Germany: Man City’s Leroy Sane would have changed nothing

After a 1-0 defeat to Mexico, many are questioning whether Leroy Sane would have made the difference.


REUTERS/Carl Recine

It was an absolute disaster for Germany.

Arriving in Russia, 2014 World Cup trophy in tow, the reigning champions were not expecting to be put into such a desperate position. They were susceptible at the back, overrun in midfield and lacked the composure and class typically associated with German tournament sides.

This was the first time a German side had lost their opening game of the World Cup since the West Germans lost to Algeria in 1982.

Read five things we learned from Germany’s shock defeat to Mexico HERE.

The result wasn’t the only point of concern for coach Joachim Low, however, as the Germans looked uncharacteristically vulnerable on the break. In truth, Mexico could easily have won by a larger scoreline had their final ball been better.

REUTERS/Carl Recine

Hirving Lozano’s first half goal proved to be the difference between the two sides as Die Mannschaft struggled to break down Mexico’s low block, with the likes of Toni Kroos, Mesut Ozil and Timo Werner noticeably absent.

Leroy Sane, consequently, was the focus of post-match discussion, with many arguing that the Manchester City winger would have been vital in avoiding this defeat, due to his speed and directness on the ball.

This is why he wouldn’t.

Would Leroy Sane have helped?

In terms of breaking down a low block such as Mexico’s, Sane theoretically would have been useful. Germany were crying out for a direct style winger to make runs in behind the Mexican defence in create space for himself to carve out opportunities.

Die Mannschaft were extremely one-dimensional in the second half, trying to play through their advanced fullbacks and using an abject Mesut Ozil and Toni Kroos’ passing range to break down an incredibly compact defence.

REUTERS/Kai Pfaffenbach

To be able to call on Sane, therefore, certainly would have been useful as it would allow Low to change both shape and style of play, adding another aspect to an attack that clearly wasn’t functioning as hoped.

However, Julian Brandt came off the bench to do exactly that and he looked handy in his short cameo, making one dribble and firing off a shot that forced a save from Guillermo Ochoa.

The problems run deeper

Whilst Sane may have helped in breaking down Mexico’s defence as they sat deeper and deeper as the game wore on, Germany’s issues in that game ran far deeper than just one player. That is the full extent of how Sane would have been able to help.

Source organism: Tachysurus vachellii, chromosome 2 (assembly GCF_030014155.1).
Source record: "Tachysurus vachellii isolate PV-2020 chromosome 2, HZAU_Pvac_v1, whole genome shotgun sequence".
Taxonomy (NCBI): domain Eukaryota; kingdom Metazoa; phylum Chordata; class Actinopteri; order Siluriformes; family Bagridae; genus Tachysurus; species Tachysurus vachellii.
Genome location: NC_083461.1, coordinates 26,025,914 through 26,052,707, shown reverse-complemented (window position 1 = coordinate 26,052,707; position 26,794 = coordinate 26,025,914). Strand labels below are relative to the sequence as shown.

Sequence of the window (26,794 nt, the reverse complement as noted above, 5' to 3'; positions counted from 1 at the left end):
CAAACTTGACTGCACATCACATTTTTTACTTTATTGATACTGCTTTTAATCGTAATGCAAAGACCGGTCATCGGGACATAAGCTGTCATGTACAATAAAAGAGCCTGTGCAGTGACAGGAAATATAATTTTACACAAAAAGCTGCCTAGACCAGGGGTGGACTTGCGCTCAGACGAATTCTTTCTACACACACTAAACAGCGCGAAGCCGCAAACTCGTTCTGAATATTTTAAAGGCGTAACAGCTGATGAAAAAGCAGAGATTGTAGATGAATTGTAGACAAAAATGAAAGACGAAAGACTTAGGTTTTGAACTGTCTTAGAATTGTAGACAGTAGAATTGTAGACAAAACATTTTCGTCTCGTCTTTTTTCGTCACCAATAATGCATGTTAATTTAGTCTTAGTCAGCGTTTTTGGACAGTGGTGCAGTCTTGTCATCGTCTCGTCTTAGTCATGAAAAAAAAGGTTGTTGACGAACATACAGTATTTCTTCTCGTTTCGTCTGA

The key issue was a lack of coherency in midfield, resulting in Mexico overrunning them and playing straight through a double pivot of Kroos and Sami Khedira.

The latter hasn’t had the bests of ends to his season since Mousa Dembele outshone him in the Champions League last-16 tie with Tottenham, and Khedira looked every bit his age in a slow and weak performance.

Germany failed to make a successful tackle in the centre of the pitch.

Kroos is, by no means, a defensive midfielder, whilst Khedira is now slightly over the hill, hence their vulnerability on the counter.

KEY STAT: Khedira and Kroos were only successful in one of their nine combined attempted tackles.

With these two supporting what was, essentially, a two-man defence in Jerome Boateng and Mats Hummels, it forced the duo to make a number of risky challenges in advanced areas of the pitch, resulting in a soft German core.

Sane isn’t the solution

When Pep Guardiola had a similar problem at Bayern Munich, this led him to the concept of using inverted fullbacks.

Essentially, he used David Alaba and Phillip Lahm as auxiliary midfielders, tucking them inside when on the attack to reinforce the centre of the pitch and create the numerical overload he desired, compensating for this with direct wingers.

Low, by contrast, instructed Joshua Kimmich and Marvin Plattenhardt to push high and wide. This provided no additional support for the German midfield and created space in behind ripe for exploitation, resulting in multiple three-on-two situations arising from the flanks.

A majority of Joshua Kimmich’s touches came inside the Mexican half.It’s no surprise, therefore, that 52% of Mexico’s attacks came down their left flank – Germany’s right. They identified a clear weakness in Germany’s system and duly exploited it, with Lozano benefitting the most through his goal.

Low, however, can’t employ the same solution Guardiola used with inverted fullbacks – even though it’s a role Kimmich and Jonas Hector could play – as he chose not to take direct wingers like Sane.

The solution, therefore, comes in the form of Sebastian Rudy, the most defensively minded midfielder in Germany’s World Cup squad. His inclusion would provide more defensive cover for the back four and he can drop in between Boateng and Hummels when Kimmich and Plattenhardt – or Hector – advance.

It’s clear, therefore, that Germany’s problems lie in midfield, with Sane unable to solve that issue. It’s unjustified to blame that defeat solely on his exclusion.

Listen to the RealSport football writers discuss Germany and the rest of the action from Day 5 of the World Cup in Kremlins in the Basement: RealSport’s daily World Cup podcast.

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Oli Stein

Oli graduated from the University of Bristol with a degree in History and has worked with RealSport since September 2016.

Currently assistant football editor and Tottenham correspondent.

Follow him on Twitter: @steinoliver_

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